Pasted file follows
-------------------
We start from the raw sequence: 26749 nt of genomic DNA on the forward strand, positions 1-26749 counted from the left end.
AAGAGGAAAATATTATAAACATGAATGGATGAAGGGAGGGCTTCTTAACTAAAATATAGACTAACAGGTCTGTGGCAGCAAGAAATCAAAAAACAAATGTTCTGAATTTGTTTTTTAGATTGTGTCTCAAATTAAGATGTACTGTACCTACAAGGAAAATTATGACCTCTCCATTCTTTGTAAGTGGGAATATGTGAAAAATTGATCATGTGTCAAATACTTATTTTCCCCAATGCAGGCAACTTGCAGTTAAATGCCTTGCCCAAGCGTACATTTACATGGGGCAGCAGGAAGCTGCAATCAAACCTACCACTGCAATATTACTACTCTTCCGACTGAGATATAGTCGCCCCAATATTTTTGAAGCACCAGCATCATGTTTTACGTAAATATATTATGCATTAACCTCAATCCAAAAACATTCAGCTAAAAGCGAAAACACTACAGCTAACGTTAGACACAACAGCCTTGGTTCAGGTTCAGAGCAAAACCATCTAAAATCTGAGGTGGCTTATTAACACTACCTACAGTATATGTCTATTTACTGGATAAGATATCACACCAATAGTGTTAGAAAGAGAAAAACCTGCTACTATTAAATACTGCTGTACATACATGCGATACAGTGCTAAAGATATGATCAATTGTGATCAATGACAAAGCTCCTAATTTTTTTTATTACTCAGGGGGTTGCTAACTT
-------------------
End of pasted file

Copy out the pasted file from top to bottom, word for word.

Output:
We start from the raw sequence: 26749 nt of genomic DNA on the forward strand, positions 1-26749 counted from the left end.
AAGAGGAAAATATTATAAACATGAATGGATGAAGGGAGGGCTTCTTAACTAAAATATAGACTAACAGGTCTGTGGCAGCAAGAAATCAAAAAACAAATGTTCTGAATTTGTTTTTTAGATTGTGTCTCAAATTAAGATGTACTGTACCTACAAGGAAAATTATGACCTCTCCATTCTTTGTAAGTGGGAATATGTGAAAAATTGATCATGTGTCAAATACTTATTTTCCCCAATGCAGGCAACTTGCAGTTAAATGCCTTGCCCAAGCGTACATTTACATGGGGCAGCAGGAAGCTGCAATCAAACCTACCACTGCAATATTACTACTCTTCCGACTGAGATATAGTCGCCCCAATATTTTTGAAGCACCAGCATCATGTTTTACGTAAATATATTATGCATTAACCTCAATCCAAAAACATTCAGCTAAAAGCGAAAACACTACAGCTAACGTTAGACACAACAGCCTTGGTTCAGGTTCAGAGCAAAACCATCTAAAATCTGAGGTGGCTTATTAACACTACCTACAGTATATGTCTATTTACTGGATAAGATATCACACCAATAGTGTTAGAAAGAGAAAAACCTGCTACTATTAAATACTGCTGTACATACATGCGATACAGTGCTAAAGATATGATCAATTGTGATCAATGACAAAGCTCCTAATTTTTTTTATTACTCAGGGGGTTGCTAACTT